NY critical care hospital gets emergency medicine support
It entered into an agreement with Syracuse Group to provide emergency medical physicians and supervisors to decrease wait time and increase providers
By Rebecca Madden
Watertown Daily Times
ALEXANDRIA BAY, N.Y. — River Hospital emergency department patients soon will experience a decrease in wait time and an increase in available medical providers, effective Aug. 12.
That is because River Hospital, 4 Fuller St., recently announced it has entered into an agreement with the Emergency Medicine Medical Service Group of Upstate Medical University, Syracuse, to provide emergency medical physicians in provider and supervisory capacities within River Hospital’s emergency department.
“I think it’s very significant,” said Ben Moore III, River Hospital chief executive officer. “What we wanted to do as part of our Vital Access Provider application is to increase the physician ratio for success.”
River Hospital is a critical-access hospital, which, according to the U.S. Department of Health and Human Services, is certified to receive cost-based reimbursement from Medicare to improve the overall financial picture in order to reduce hospital closures. One of the many critical-access designation requirements is to have 24-hour emergency care.
As a critical-access hospital, Mr. Moore said, River Hospital may use physician assistants with a supervising physician off site, but this new partnership will allow the facility to have more emergency medical physicians and therefore decrease on-call and on-site rotations for providers. That alone will allow more medical providers to see more patients.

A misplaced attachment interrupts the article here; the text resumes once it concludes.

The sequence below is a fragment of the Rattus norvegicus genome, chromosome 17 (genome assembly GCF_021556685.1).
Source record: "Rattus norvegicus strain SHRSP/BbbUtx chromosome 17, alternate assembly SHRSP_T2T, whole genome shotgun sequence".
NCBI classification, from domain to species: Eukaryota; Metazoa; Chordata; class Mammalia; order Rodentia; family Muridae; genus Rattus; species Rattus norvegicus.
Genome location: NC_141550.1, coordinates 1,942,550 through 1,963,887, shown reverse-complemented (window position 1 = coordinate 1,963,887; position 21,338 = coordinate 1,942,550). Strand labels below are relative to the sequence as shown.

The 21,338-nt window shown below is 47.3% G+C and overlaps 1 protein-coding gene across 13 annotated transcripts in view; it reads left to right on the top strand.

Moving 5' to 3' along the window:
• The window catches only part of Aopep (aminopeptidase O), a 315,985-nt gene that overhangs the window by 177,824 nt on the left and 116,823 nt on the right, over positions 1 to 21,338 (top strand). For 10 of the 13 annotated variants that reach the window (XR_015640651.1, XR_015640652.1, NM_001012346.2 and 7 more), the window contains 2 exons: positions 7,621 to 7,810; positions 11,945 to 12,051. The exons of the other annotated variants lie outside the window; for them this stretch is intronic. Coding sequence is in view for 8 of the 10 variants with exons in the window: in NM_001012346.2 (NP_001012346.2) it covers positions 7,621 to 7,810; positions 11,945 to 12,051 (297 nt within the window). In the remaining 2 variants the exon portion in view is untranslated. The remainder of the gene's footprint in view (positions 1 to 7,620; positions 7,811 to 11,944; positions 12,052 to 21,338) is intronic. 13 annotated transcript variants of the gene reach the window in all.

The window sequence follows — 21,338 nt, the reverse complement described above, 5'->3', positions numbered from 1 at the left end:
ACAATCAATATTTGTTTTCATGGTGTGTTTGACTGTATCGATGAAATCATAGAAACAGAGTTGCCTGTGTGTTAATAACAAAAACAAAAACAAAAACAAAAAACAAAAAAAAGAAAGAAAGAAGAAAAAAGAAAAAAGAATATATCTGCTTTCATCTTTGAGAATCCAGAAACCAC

“They’ll also be helping us with backup, if necessary,” Mr. Moore said.
In a prepared statement, Upstate Medical University’s emergency medicine chairman, Dr. Gary Johnson, said Upstate appreciates “this chance to continue to improve the relationship with Upstate Medical University and Northern New York.”
Meanwhile, Mr. Moore said River Hospital’s emergency department tends to be busier throughout the summer with seasonal residents and vacationers along the St. Lawrence River.
The new agreement “provides a basis for bench strength” because it’s hard for a rural, critical-access hospital to recruit providers, he said. Many physicians are attracted to more urban areas.
“We’ve had to use locum tenens — contract physicians at agencies — at times,” he said. “We’d prefer to use someone like Upstate when they get to know us and we get to know them, which locum tenens don’t.”
The agreement aligns with part of River Hospital’s quality initiative, according to a news release issued Friday by the hospital, which is being funded through the state’s Vital Access Provider grant. Mr. Moore said the agreement was not done with the sequence in mind of moving toward an affiliation with any particular hospital, but other and “longer agreements are a possibility.”
Other regional critical-access hospitals, and those waiting for official word on such a designation, have affiliation agreements. Lewis County General Hospital, Lowville, is affiliated with St. Joseph’s Hospital Health Center, Syracuse, and both Carthage Area Hospital and Clifton-Fine Medical Center, Star Lake, have an affiliation with Samaritan Medical Center, Watertown.
River Hospital patient care has strengthened, Mr. Moore said, as there have been smaller agreements with area hospitals for specific speciality services.
|McClatchy-Tribune News Service|